A press release today from Cascadia Wildlands and Center for Biological Diversity reports that 52 members of Congress have endorsed a letter to the US Fish and Wildlife Service requesting that the Federal government continue to protect those wolves still under the umbrella of the Endangered Species Act.
Amaroq Weiss, West Coast Wolf Organizer for Center for Biological Diversity states, “It is our hope that the support shown for wolves by these 52 Representatives will encourage more Congressionals to come forward and stand up for science-based wolf recovery and the necessary protections to achieve that goal — and for U.S. Fish and Wildlife Service and this Administration to follow through to ensure wolves are restored to significant portions of their former range.”
Weiss, previously with the California Wolf Center, Defenders of Wildlife, and the Mexican Wolf Conservation Fund, has served as a vocal wolf advocate for years. She sounds hopeful in this statement about today’s news:
“With wolf recovery supporters nationwide – and worldwide – stunned at how wolf management by states, upon federal delisting, has turned into what by all appearances is a contest to reduce wolf numbers to the bare minimum to appease wolf recovery opponents, this letter to the USFWS from 52 Congressional Representatives demonstrates that there is a substantial body of U.S. lawmakers willing to go to bat for wolves, for the mandates of the Endangered Species Act to be met, and for wolf recovery decisions to be based on science rather than politics.”
With the number of wolves in Washington and Oregon increasing, it is only a matter of time before plans for “harvesting” them will be underway. With the support of Congress and the hard work of conservation-minded nonprofits, as well as ourselves, a better future can be envisioned for wolves in the Pacific Northwest and elsewhere.
This movement greatly impacts OR 7. Although currently the only known wild wolf in California, we can only hope that someday, he will be joined by others.
Details of the letter sent to the US Fish and Wildlife Service follows:
For Immediate Release, March 5, 2013
52 Members of Congress Urge Continued Federal Protections for Wolves in Lower 48 States
Bipartisan Group Asks U.S. Fish and Wildlife Service to Retain Protections for Wolves in
PORTLAND, Ore.— In an effort championed by Reps. Peter DeFazio (D-Ore.) and Ed Markey (D-Mass.), 52 House members sent a letter today to the director of the U.S. Fish and Wildlife Service urging an about-face on the agency’s anticipated proposal to remove federal protections for wolves across most of the lower 48 United States.
“We are grateful that these 52 representatives are standing strong for continued federal protections for wolves,” said Noah Greenwald, endangered species director at the Center for Biological Diversity. “With wolves only just beginning to recover in the Pacific Northwest, California, southern Rocky Mountains and Northeast, now’s not the time for the Fish and Wildlife Service to turn its back on wolf recovery.”
An estimated 2 million wolves once roamed freely across North America, including most of the United States. But bounties, a federal extermination program and human settlement drove the species to near extinction in most of the lower 48. While protected by the Endangered Species Act, wolf populations in the northern Rocky Mountains and the Western Great Lakes states increased; but these regions amount to a mere 5 percent of the wolf’s original range, and in other regions wolves are only just beginning to return.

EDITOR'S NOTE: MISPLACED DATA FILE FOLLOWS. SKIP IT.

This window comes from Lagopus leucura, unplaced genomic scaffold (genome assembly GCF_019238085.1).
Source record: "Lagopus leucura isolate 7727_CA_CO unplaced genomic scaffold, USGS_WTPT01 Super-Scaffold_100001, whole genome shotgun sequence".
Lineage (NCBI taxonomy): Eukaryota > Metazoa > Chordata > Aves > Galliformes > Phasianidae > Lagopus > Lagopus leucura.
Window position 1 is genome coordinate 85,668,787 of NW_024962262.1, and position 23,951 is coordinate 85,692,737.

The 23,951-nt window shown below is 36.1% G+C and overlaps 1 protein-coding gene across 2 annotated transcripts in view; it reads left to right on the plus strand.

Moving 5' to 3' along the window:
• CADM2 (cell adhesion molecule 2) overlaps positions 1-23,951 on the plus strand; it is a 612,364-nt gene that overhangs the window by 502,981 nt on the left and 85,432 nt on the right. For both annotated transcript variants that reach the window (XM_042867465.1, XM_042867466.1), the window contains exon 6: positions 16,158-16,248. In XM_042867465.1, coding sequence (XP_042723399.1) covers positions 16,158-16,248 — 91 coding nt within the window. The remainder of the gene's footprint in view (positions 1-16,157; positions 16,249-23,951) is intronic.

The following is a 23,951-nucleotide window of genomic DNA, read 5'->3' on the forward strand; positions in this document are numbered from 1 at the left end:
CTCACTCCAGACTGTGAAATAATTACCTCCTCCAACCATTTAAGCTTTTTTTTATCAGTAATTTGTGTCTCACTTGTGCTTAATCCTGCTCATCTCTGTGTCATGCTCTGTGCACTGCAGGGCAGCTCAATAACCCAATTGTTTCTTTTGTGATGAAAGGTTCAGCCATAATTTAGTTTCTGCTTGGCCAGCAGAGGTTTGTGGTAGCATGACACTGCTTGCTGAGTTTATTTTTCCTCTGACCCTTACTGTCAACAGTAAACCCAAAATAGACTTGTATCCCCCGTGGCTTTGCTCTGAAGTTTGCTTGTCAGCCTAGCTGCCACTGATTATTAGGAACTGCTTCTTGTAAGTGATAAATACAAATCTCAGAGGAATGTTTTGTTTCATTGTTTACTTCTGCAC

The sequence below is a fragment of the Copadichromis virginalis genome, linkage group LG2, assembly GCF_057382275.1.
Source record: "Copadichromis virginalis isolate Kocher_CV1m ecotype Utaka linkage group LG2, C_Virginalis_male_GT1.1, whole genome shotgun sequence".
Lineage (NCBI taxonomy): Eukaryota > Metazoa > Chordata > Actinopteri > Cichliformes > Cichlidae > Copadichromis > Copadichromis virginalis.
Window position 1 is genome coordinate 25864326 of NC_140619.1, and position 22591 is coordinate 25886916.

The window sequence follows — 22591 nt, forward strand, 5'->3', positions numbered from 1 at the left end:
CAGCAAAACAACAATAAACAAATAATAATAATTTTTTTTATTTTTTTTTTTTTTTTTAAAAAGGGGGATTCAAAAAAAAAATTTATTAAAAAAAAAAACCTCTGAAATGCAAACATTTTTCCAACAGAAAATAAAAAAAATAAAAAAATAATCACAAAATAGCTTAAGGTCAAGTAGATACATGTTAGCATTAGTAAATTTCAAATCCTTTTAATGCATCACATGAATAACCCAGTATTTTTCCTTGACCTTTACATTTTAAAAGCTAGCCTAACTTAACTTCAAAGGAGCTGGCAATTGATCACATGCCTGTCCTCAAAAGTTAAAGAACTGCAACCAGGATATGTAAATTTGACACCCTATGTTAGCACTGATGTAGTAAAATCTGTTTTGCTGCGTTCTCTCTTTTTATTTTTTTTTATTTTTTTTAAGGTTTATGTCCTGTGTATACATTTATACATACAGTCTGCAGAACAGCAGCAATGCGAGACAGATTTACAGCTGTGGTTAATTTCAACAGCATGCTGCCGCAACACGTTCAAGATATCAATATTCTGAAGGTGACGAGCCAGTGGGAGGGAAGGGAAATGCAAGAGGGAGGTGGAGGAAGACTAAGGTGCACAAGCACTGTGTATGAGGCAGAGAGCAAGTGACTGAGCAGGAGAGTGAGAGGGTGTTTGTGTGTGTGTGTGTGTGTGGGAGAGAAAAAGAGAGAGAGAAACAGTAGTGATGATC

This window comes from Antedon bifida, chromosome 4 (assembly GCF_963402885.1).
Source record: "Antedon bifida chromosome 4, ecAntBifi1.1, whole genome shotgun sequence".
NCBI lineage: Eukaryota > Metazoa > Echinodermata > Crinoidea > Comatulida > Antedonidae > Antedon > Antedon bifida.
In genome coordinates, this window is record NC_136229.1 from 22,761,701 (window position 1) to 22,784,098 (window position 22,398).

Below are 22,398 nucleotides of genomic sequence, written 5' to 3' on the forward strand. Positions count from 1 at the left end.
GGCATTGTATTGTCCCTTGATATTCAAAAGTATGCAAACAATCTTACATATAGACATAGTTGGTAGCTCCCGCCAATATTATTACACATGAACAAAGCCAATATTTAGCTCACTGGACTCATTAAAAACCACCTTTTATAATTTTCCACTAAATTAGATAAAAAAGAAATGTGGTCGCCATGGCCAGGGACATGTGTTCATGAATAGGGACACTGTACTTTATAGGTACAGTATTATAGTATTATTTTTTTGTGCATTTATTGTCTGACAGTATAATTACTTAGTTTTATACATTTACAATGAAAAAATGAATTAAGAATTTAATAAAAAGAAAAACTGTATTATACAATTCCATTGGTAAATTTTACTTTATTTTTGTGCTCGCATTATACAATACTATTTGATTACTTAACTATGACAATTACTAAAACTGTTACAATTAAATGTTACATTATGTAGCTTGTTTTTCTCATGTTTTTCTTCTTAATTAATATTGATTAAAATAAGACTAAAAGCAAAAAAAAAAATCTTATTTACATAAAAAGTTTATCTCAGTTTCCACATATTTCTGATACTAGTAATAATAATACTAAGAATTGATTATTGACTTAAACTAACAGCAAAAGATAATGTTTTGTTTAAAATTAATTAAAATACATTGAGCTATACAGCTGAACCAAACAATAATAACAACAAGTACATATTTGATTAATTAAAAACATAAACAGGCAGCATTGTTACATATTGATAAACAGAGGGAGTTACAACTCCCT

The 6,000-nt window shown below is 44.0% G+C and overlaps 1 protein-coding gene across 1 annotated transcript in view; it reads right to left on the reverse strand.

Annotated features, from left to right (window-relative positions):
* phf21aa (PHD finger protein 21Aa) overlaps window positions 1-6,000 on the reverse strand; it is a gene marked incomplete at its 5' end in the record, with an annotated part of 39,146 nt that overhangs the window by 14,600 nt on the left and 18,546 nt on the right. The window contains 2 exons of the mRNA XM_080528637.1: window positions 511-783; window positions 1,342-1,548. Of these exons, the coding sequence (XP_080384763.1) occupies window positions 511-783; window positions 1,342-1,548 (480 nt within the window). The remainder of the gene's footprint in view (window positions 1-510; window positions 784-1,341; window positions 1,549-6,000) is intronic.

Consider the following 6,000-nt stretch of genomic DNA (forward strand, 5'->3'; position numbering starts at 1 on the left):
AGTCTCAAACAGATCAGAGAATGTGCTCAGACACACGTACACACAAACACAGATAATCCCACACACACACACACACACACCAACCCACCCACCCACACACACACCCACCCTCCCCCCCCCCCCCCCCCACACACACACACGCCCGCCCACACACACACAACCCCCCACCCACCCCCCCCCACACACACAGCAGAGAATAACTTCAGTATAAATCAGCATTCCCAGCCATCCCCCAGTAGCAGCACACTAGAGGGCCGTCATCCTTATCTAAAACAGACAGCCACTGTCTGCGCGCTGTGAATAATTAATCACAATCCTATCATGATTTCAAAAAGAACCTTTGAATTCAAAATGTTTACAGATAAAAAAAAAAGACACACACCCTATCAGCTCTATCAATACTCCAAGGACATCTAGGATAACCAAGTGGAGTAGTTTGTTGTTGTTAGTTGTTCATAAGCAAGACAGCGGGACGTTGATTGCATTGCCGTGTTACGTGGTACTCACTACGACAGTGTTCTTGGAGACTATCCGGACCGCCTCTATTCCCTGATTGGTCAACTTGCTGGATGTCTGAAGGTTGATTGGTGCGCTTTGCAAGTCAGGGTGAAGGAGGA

“The job of wolf recovery is far from over and the members of Congress who have written to the Service are asking that science, not politics, guide federal wolf management,” said Josh Laughlin of Cascadia Wildlands. “Maintaining federal protections is critical in allowing wolves to assume their valuable ecological role across the American landscape.”
Since the original wolf recovery plans were written in the 1980s, scientists have learned much more about wolves’ behavior, ecology and needs. Research has shown that returning wolves to ecosystems sets off a chain of events that benefits many species, including songbirds and beavers that gain from a return of streamside vegetation, which thrives in the absence of browsing elk that must move more often to avoid wolves. And pronghorn and foxes are aided by wolves’ control of coyote populations. Protecting ecosystems upon which species depend is a specific goal of the Endangered Species Act — all the more reason for expanded, rather than diminished, wolf recovery efforts.
Bowing to political pressure from wolf opponents, the Service has no plans for wolf recovery in areas beyond those regions it has deemed recovered (the northern Rockies and western Great Lakes). In states where federal delisting has occurred, there are insufficient protections from local pressures to hunt or “control” wolves back to the brink of extinction. In the 18 months since federal delisting began in 2011, more than 1,700 of the 5,000-6,000 recovered wolves in the lower 48 have been killed.
Conservation organizations are hopeful that Interior Secretary nominee Sally Jewell will be a stronger advocate for wolves than outgoing Secretary Ken Salazar, who never called for comprehensive gray wolf recovery across the country.
The Center for Biological Diversity is a national, nonprofit conservation organization with more than 500,000 members and online activists dedicated to the protection of endangered species and wild places.
Cascadia Wildlands is a Eugene, Oregon-based nonprofit conservation organization that educates, agitates and inspires a movement to protect and restore Cascadia’s wild ecosystems.